florida lawmakers go way out with this one

Discussion in 'Computer Support' started by richard, Sep 10, 2009.

  1. richard

    richard Guest

    Back in 1998 three officers were killed by a guy who had on his possession
    a universal handcuff key. Which was on his necklace. Aren't cops trained to
    remove things like this so they can't used as a weapon? Oh yeah. It's
    against the prisoner's rights.

    Anyways, some young dude living on the beach was busted for harassing some
    ladies. Seems he was a tad drunk doing so. Then the cops find marijuana on
    the dude. Ok that's a year or so in jail maybe. But the big big big issue
    here? A handcuff key. Attached to his necklace. Concealed even. According
    to the law, it's a 3rd degree felony (?? a felony ??) and thusly carries a
    maximum prison term of five years.

    It now appears that this law will get challenged as probably being
    unconstitutional in some way. Which I hope gets thrown out. When these
    kinds of law get written, do the lawmakers really think it will ever be
    enforced? 5 years for just having a key? Totally frickin outrageous.
     
    richard, Sep 10, 2009
    #1
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  2. richard

    Brian H¹© Guest

    richard wrote in news:a28kjbx2nx7v$:

    > be enforced? 5 years for just having a key? Totally frickin
    > outrageous.
    >


    With all that you have I would say the chair would be about right.

    So much for keeping quiet, you must have lasted all of 24 hours.

    STFU
     
    Brian H¹©, Sep 10, 2009
    #2
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  3. richard

    Guest

    richard <> wrote:

    > But the big big big issue
    >here? A handcuff key. Attached to his necklace. Concealed even. According
    >to the law, it's a 3rd degree felony (?? a felony ??) and thusly carries a
    >maximum prison term of five years.


    You can be arrested in the U.S if you posses lock picking tools if
    your not a locksmith.

    I had a set once, very handy, you bounce the pins while putting
    pressure on the cylinder.
    http://home.howstuffworks.com/home-improvement/household-safety/security/lock-picking2.htm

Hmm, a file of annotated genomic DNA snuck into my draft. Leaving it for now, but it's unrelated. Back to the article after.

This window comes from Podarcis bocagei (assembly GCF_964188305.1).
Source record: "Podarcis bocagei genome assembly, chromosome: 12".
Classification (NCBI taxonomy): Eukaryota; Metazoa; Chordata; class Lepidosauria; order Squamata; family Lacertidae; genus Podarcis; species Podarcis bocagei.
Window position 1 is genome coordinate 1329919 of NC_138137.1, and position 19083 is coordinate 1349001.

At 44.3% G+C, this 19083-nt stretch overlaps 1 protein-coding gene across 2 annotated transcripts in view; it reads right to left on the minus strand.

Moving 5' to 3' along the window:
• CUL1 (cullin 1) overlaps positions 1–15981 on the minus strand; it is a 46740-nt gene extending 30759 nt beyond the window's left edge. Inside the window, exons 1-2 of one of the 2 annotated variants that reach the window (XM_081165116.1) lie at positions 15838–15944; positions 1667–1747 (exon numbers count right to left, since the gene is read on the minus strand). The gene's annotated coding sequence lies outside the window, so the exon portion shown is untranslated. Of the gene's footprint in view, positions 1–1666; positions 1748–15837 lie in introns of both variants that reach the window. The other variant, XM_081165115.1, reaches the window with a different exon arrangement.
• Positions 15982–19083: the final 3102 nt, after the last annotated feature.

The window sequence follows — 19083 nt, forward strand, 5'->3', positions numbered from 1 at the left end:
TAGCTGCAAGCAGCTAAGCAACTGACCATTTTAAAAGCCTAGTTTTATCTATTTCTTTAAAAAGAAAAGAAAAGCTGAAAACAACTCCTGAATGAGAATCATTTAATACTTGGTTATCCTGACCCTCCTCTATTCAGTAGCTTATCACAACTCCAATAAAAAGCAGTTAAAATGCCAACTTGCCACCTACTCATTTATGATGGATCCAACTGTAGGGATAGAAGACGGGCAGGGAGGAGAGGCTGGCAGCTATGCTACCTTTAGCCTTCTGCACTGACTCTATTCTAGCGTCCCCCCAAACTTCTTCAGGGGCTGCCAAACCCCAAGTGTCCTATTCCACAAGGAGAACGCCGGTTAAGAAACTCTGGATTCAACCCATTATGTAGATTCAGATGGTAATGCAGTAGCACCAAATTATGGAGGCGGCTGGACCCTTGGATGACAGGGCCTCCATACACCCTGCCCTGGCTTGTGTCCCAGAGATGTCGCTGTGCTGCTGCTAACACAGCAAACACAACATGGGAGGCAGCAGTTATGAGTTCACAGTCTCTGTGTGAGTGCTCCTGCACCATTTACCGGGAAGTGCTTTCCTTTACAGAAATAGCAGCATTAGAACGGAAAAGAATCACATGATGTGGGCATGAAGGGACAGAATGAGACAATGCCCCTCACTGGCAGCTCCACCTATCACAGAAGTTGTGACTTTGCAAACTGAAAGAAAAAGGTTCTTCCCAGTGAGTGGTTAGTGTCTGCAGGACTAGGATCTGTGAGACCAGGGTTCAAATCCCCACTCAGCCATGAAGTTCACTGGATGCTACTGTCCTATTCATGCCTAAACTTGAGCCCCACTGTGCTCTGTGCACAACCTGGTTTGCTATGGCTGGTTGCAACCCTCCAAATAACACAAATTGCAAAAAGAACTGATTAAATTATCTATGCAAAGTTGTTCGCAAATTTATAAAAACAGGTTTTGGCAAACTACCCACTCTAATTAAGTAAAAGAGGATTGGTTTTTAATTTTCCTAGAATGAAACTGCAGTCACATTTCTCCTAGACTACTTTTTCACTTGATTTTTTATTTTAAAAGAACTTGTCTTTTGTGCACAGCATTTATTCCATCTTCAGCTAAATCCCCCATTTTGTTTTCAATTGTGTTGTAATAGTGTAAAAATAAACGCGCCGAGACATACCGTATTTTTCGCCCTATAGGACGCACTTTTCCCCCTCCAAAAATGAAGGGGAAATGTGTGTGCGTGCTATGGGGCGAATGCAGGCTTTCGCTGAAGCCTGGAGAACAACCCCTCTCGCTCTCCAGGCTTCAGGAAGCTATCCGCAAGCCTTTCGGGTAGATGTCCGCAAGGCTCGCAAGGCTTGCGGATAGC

or http://tinyurl.com/lvr2nf
    --

    This is old, but shows how things are seen, depending upon who you are.
    http://www.thechessdrum.net/newsbriefs/2005/NB_photos/looting.jpg
    The top photo was removed from the site when both photos were being shown together.
     
    , Sep 10, 2009
    #3
  4. richard

    Whiskers Guest

    On 2009-09-10, Rôgêr <> wrote:
    > wrote:
    >> richard <> wrote:
    >>
    >>> But the big big big issue
    >>> here? A handcuff key. Attached to his necklace. Concealed even. According
    >>> to the law, it's a 3rd degree felony (?? a felony ??) and thusly carries a
    >>> maximum prison term of five years.

    >>
    >> You can be arrested in the U.S if you posses lock picking tools if
    >> your not a locksmith.
    >>
    >> I had a set once, very handy, you bounce the pins while putting
    >> pressure on the cylinder.
    >> http://home.howstuffworks.com/home-improvement/household-safety/security/lock-picking2.htm
    >> or http://tinyurl.com/lvr2nf

    >
    > Oddly enough, another occupation that is/was allowed to have pick sets
    > is people in the furniture business. Don't ask me why, other than
    > delivering furniture and nobody home, I don't understand it. But I was
    > in the furniture business for a while so I still have a bump key set,
    > pick gun and so forth. Never got good at it.


    Lots of furniture has locks.

    --
    -- ^^^^^^^^^^
    -- Whiskers
    -- ~~~~~~~~~~
     
    Whiskers, Sep 10, 2009
    #4
  5. richard

    richard Guest

    On Thu, 10 Sep 2009 08:44:10 -0400, Rôgêr wrote:

    > wrote:
    >> richard <> wrote:
    >>
    >>> But the big big big issue
    >>> here? A handcuff key. Attached to his necklace. Concealed even. According
    >>> to the law, it's a 3rd degree felony (?? a felony ??) and thusly carries a
    >>> maximum prison term of five years.

    >>
    >> You can be arrested in the U.S if you posses lock picking tools if
    >> your not a locksmith.
    >>
    >> I had a set once, very handy, you bounce the pins while putting
    >> pressure on the cylinder.
    >> http://home.howstuffworks.com/home-improvement/household-safety/security/lock-picking2.htm
    >> or http://tinyurl.com/lvr2nf

    >
    > Oddly enough, another occupation that is/was allowed to have pick sets
    > is people in the furniture business. Don't ask me why, other than
    > delivering furniture and nobody home, I don't understand it. But I was
    > in the furniture business for a while so I still have a bump key set,
    > pick gun and so forth. Never got good at it.



    Maybe because some furniture have locks on them.
     
    richard, Sep 10, 2009
    #5
  6. richard

    NormanM Guest

    On Thu, 10 Sep 2009 05:09:34 -0700, wrote:

    > You can be arrested in the U.S if you posses lock picking tools if
    > your not a locksmith.